If you did read the user guide then you will probably know all about this. However, you would be amazed how many people continue to use the computer after the free trial has expired and, effectively, without adequate virus protection. New viruses are discovered every day and unless your anti-virus program is up to date, YOU ARE AT A MUCH GREATER RISK.
Here is a link with advice on protecting your system against malware:
Many people also use P2P (Peer to Peer) sites. Some offer apparently FREE downloading of music but many, illegally. Using this type of software is a more or less certain route to acquiring malware.
Please see this:
as well as the warnings in this article:
and the most scary risk of P2P is the malware that it installs to monitor EVERYTHING you do on the computer, including attempts to penetrate your banking security and even steal your identity.
It may seem great to be able to torrent the latest music until the day when you find that the most recent music download not only will not play but YOUR computer is displaying strange messages and behaviour that you have not seen before.
Then you access the Internet and wonder why it is not your usual "home page" that you're seeing. If you have ignored the advice NOT to download this type of software, now is the time to ask for help from our Malware Removal Specialists at Tech Support Guy.
Click on the following link for instructions on what to do:
You may browse the link without registering but you must become a member if you wish to seek assistance (the link on how to do so is listed earlier in this article).
PROTECT YOUR DATA - Backup and restore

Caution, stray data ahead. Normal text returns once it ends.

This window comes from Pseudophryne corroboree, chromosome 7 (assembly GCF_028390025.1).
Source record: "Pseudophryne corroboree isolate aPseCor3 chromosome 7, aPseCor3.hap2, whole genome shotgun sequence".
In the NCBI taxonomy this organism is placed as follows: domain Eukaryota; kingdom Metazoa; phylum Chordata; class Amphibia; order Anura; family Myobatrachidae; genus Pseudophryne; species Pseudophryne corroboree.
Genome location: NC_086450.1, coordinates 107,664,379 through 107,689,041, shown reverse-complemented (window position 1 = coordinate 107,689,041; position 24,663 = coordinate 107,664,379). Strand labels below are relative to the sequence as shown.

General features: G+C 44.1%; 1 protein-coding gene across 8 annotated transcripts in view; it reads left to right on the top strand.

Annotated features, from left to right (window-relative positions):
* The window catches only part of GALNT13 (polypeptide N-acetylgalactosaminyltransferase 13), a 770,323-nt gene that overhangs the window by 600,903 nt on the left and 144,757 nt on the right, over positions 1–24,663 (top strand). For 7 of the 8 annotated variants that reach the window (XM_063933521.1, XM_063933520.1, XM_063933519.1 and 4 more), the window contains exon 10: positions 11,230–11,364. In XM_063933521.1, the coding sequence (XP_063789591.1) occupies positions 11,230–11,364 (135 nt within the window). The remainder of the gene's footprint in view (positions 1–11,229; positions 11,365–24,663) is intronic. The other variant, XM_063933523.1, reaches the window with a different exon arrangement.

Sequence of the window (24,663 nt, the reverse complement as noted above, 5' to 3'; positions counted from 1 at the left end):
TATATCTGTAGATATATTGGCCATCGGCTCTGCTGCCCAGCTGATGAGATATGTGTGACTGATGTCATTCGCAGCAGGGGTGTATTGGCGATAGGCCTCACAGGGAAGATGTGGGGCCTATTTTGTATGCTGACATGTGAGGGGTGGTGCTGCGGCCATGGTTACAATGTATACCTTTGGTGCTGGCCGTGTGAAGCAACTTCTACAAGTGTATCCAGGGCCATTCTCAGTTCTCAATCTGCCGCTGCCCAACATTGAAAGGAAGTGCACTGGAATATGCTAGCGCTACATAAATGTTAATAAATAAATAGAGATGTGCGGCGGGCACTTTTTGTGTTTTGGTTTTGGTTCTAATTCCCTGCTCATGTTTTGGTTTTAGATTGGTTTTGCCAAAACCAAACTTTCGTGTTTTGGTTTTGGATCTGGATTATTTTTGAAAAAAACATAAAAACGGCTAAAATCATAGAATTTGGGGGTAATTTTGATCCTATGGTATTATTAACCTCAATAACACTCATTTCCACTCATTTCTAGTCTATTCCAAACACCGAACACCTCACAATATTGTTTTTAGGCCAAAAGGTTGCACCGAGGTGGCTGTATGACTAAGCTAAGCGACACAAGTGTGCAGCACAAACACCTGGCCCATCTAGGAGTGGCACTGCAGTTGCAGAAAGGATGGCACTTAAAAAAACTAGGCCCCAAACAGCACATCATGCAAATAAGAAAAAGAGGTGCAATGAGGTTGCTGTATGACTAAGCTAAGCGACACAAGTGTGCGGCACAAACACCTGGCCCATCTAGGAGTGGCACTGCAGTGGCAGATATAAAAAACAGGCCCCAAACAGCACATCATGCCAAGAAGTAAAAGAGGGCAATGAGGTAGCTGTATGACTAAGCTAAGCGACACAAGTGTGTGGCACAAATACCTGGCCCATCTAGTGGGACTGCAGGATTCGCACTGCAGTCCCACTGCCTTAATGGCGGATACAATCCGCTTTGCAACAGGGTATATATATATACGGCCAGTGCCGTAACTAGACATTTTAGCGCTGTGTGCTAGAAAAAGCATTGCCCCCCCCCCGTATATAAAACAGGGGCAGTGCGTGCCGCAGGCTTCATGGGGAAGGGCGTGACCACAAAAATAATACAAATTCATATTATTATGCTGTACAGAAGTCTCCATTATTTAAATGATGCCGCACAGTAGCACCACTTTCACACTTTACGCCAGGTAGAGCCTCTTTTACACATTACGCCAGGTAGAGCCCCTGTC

Your computer will most likely have been supplied with instructions on how to protect your data so that recovery from disaster is at least possible.
Many computers are provided with the Windows operating system pre-installed on the hard drive and an installation DVD/CD is not included.
Most, but not all of these machines, advise you to prepare your own Recovery DVD in order to support the recovery partition on the hard drive where a backup copy of Windows is installed.
IF your new computer is so equipped and you have read the manual, please do NOT make this one of those tasks that is to be done tomorrow. YOU may be unfortunate in discovering that the computer crashes before tomorrow has arrived.
After reading the manual and following the guidance therein, the best advice is to purchase an external hard drive. They are relatively inexpensive these days, about £30 UK will buy you an adequate external hard drive, usually connected via a USB port to your computer. Once you have an external drive, all of your personal data and a complete image of the hard drive can be installed on it.
Note that it is not sufficient to have backups stored on the same hard drive as the original data. While this may help to protect against accidental changes or corruption, if the hard drive fails and is damaged beyond repair, you will lose all of the data that was stored on it.
How to Backup
There are many ways of doing this. XP provides one in the Professional edition and it may also be installed in the Home edition. Here is the link to Microsoft's XP general guide:
and another link to a FULL guide on using the Backup utility on XP. The article also deals with installing the Backup utility on XP Home edition:
Here is the link for Vista:
and the link for Windows 7:
Free Back-up Utilities
There are many free utilities and some that can be purchased that are easier to use than the ones listed above.
If your internal or external hard drive is a Western Digital then they provide a free edition of Acronis. Here is the link:
If one of your hard drives is a Seagate then you can use their Disc Wizard:
and a link listing other hard drive manufacturers' utilities, not all of whom provide imaging utilities:
The BACKUP is vital for any computer on which there is data that cannot easily be replaced. It addresses one of the inherent weaknesses of OEM builds where Windows was pre-installed, the installation CD was not provided and the hard drive has a recovery partition. WHEN, not if but WHEN that drive fails beyond repair that recovery partition may just as well have NEVER existed.
If your new computer has Windows 7 installed then it has the ability to create a repair disk. This is a vital step which is explained here: